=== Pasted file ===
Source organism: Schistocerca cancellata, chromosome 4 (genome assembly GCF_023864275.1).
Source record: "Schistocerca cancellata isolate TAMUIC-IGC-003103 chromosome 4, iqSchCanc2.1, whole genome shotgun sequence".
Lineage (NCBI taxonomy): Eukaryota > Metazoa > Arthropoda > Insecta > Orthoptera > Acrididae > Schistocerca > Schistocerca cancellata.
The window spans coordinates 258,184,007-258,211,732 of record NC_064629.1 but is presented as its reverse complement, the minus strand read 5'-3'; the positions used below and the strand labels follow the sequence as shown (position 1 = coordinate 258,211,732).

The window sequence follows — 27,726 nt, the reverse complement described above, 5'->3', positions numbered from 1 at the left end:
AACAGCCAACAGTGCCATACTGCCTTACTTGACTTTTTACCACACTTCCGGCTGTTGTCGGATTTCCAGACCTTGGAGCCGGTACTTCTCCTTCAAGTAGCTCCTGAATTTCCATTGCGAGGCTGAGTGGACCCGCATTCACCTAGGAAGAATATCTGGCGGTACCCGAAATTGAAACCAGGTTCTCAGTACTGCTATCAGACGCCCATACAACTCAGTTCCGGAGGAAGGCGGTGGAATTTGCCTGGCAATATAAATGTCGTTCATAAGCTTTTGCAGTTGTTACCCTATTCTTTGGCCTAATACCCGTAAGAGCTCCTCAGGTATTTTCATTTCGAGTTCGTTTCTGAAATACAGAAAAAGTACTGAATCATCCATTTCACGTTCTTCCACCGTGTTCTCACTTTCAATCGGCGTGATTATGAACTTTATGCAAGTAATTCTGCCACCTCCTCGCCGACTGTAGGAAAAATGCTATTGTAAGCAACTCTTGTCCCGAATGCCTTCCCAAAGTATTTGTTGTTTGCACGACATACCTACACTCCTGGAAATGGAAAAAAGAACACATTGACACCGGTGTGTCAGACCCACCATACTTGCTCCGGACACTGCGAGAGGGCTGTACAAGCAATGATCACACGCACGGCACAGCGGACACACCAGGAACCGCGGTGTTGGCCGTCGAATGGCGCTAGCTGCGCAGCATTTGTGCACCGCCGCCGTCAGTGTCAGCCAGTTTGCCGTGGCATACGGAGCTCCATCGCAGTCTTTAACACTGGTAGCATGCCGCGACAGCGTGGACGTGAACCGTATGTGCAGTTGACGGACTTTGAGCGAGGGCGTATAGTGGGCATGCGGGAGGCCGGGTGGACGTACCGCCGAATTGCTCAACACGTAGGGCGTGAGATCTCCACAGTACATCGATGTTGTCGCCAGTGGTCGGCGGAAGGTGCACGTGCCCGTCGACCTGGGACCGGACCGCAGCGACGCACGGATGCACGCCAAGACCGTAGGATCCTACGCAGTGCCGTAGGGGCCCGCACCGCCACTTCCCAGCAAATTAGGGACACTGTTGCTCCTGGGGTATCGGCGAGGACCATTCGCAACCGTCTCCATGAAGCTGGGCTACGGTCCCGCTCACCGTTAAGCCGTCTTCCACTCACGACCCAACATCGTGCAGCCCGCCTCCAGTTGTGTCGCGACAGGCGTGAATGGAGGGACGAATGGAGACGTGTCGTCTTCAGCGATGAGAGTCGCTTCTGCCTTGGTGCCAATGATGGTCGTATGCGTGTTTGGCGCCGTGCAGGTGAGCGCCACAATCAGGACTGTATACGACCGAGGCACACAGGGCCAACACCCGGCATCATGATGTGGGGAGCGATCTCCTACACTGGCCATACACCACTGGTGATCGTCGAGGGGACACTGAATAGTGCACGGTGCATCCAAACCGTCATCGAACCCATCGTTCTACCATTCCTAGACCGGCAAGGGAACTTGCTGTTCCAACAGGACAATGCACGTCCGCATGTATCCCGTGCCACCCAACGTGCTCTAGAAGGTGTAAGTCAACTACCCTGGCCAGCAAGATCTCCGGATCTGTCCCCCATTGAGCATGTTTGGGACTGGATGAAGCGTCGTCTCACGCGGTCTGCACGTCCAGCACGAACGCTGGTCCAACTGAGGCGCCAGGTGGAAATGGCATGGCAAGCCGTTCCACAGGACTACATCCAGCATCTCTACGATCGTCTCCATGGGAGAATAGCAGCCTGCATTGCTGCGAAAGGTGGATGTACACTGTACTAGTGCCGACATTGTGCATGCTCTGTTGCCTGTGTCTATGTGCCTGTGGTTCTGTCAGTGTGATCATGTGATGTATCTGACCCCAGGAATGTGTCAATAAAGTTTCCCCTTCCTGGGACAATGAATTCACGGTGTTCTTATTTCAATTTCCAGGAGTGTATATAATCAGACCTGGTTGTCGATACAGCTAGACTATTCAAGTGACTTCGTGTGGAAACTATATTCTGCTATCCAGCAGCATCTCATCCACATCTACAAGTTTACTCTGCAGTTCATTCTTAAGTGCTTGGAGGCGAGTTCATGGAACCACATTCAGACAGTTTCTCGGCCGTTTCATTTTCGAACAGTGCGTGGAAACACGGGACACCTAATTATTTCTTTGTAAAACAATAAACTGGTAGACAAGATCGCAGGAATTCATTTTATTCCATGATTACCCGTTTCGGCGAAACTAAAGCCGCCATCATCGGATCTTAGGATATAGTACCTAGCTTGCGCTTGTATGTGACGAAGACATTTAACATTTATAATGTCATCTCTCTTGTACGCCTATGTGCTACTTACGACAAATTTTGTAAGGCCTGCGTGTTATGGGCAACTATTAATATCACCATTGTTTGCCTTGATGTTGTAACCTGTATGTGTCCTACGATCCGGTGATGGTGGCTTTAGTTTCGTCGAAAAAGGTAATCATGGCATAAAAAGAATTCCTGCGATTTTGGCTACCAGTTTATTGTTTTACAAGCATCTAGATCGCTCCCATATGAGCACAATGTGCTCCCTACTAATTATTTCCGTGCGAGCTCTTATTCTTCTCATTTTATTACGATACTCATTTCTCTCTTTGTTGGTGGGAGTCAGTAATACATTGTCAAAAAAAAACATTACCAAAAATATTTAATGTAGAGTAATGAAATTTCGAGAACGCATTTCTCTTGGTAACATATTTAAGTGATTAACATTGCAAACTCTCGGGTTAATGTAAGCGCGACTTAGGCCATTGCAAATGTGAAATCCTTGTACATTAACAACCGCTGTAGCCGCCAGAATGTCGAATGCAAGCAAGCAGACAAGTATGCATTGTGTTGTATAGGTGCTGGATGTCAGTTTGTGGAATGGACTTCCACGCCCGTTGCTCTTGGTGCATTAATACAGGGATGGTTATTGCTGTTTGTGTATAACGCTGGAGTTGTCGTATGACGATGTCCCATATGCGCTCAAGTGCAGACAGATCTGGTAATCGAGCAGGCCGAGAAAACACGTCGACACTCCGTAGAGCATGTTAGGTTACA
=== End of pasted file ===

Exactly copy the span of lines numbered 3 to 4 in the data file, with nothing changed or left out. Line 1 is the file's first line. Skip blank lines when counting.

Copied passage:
Lineage (NCBI taxonomy): Eukaryota > Metazoa > Arthropoda > Insecta > Orthoptera > Acrididae > Schistocerca > Schistocerca cancellata.
The window spans coordinates 258,184,007-258,211,732 of record NC_064629.1 but is presented as its reverse complement, the minus strand read 5'-3'; the positions used below and the strand labels follow the sequence as shown (position 1 = coordinate 258,211,732).